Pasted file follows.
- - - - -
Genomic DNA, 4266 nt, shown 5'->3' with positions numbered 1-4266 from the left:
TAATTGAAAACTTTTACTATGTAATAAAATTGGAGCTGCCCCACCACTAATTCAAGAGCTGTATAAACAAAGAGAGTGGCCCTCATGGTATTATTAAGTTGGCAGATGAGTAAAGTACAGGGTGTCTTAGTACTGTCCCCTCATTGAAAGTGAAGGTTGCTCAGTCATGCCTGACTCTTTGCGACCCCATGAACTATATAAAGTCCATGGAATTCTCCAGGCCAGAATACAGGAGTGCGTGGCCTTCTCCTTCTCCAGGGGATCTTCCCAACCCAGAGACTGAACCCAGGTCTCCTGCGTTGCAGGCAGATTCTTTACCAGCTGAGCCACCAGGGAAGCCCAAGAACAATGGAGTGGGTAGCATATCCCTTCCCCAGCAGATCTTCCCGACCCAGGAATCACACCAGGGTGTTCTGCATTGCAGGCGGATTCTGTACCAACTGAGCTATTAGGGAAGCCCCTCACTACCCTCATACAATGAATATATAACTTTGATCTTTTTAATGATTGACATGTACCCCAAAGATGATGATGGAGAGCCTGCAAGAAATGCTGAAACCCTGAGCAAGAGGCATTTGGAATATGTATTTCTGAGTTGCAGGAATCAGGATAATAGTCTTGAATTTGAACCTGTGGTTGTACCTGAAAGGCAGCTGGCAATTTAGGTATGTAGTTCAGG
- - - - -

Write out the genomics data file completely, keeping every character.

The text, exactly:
Genomic DNA, 4266 nt, shown 5'->3' with positions numbered 1-4266 from the left:
TAATTGAAAACTTTTACTATGTAATAAAATTGGAGCTGCCCCACCACTAATTCAAGAGCTGTATAAACAAAGAGAGTGGCCCTCATGGTATTATTAAGTTGGCAGATGAGTAAAGTACAGGGTGTCTTAGTACTGTCCCCTCATTGAAAGTGAAGGTTGCTCAGTCATGCCTGACTCTTTGCGACCCCATGAACTATATAAAGTCCATGGAATTCTCCAGGCCAGAATACAGGAGTGCGTGGCCTTCTCCTTCTCCAGGGGATCTTCCCAACCCAGAGACTGAACCCAGGTCTCCTGCGTTGCAGGCAGATTCTTTACCAGCTGAGCCACCAGGGAAGCCCAAGAACAATGGAGTGGGTAGCATATCCCTTCCCCAGCAGATCTTCCCGACCCAGGAATCACACCAGGGTGTTCTGCATTGCAGGCGGATTCTGTACCAACTGAGCTATTAGGGAAGCCCCTCACTACCCTCATACAATGAATATATAACTTTGATCTTTTTAATGATTGACATGTACCCCAAAGATGATGATGGAGAGCCTGCAAGAAATGCTGAAACCCTGAGCAAGAGGCATTTGGAATATGTATTTCTGAGTTGCAGGAATCAGGATAATAGTCTTGAATTTGAACCTGTGGTTGTACCTGAAAGGCAGCTGGCAATTTAGGTATGTAGTTCAGG